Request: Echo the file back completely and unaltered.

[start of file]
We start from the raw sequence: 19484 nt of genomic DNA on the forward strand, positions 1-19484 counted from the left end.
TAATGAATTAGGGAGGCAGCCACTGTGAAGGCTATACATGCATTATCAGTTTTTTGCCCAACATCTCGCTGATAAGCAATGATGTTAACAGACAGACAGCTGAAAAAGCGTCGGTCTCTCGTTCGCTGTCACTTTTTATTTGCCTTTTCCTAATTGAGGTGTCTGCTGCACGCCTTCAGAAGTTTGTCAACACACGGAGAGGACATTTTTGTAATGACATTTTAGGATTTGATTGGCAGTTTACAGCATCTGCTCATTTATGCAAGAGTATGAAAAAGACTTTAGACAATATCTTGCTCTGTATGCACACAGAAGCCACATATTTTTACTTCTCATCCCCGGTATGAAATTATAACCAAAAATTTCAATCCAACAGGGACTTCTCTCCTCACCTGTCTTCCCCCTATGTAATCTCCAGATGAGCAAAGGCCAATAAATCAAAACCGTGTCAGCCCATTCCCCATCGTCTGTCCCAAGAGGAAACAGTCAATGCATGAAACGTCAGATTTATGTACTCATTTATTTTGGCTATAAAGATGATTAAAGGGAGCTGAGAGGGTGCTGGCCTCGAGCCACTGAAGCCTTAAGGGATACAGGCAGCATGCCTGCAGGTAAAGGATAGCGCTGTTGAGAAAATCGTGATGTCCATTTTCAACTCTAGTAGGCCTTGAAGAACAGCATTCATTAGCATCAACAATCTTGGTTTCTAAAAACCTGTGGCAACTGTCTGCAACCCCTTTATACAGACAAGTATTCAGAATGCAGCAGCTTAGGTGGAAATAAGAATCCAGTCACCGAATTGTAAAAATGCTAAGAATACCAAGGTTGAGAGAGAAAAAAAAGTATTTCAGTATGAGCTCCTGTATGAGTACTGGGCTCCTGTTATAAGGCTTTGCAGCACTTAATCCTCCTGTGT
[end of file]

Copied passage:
We start from the raw sequence: 19484 nt of genomic DNA on the forward strand, positions 1-19484 counted from the left end.
TAATGAATTAGGGAGGCAGCCACTGTGAAGGCTATACATGCATTATCAGTTTTTTGCCCAACATCTCGCTGATAAGCAATGATGTTAACAGACAGACAGCTGAAAAAGCGTCGGTCTCTCGTTCGCTGTCACTTTTTATTTGCCTTTTCCTAATTGAGGTGTCTGCTGCACGCCTTCAGAAGTTTGTCAACACACGGAGAGGACATTTTTGTAATGACATTTTAGGATTTGATTGGCAGTTTACAGCATCTGCTCATTTATGCAAGAGTATGAAAAAGACTTTAGACAATATCTTGCTCTGTATGCACACAGAAGCCACATATTTTTACTTCTCATCCCCGGTATGAAATTATAACCAAAAATTTCAATCCAACAGGGACTTCTCTCCTCACCTGTCTTCCCCCTATGTAATCTCCAGATGAGCAAAGGCCAATAAATCAAAACCGTGTCAGCCCATTCCCCATCGTCTGTCCCAAGAGGAAACAGTCAATGCATGAAACGTCAGATTTATGTACTCATTTATTTTGGCTATAAAGATGATTAAAGGGAGCTGAGAGGGTGCTGGCCTCGAGCCACTGAAGCCTTAAGGGATACAGGCAGCATGCCTGCAGGTAAAGGATAGCGCTGTTGAGAAAATCGTGATGTCCATTTTCAACTCTAGTAGGCCTTGAAGAACAGCATTCATTAGCATCAACAATCTTGGTTTCTAAAAACCTGTGGCAACTGTCTGCAACCCCTTTATACAGACAAGTATTCAGAATGCAGCAGCTTAGGTGGAAATAAGAATCCAGTCACCGAATTGTAAAAATGCTAAGAATACCAAGGTTGAGAGAGAAAAAAAAGTATTTCAGTATGAGCTCCTGTATGAGTACTGGGCTCCTGTTATAAGGCTTTGCAGCACTTAATCCTCCTGTGT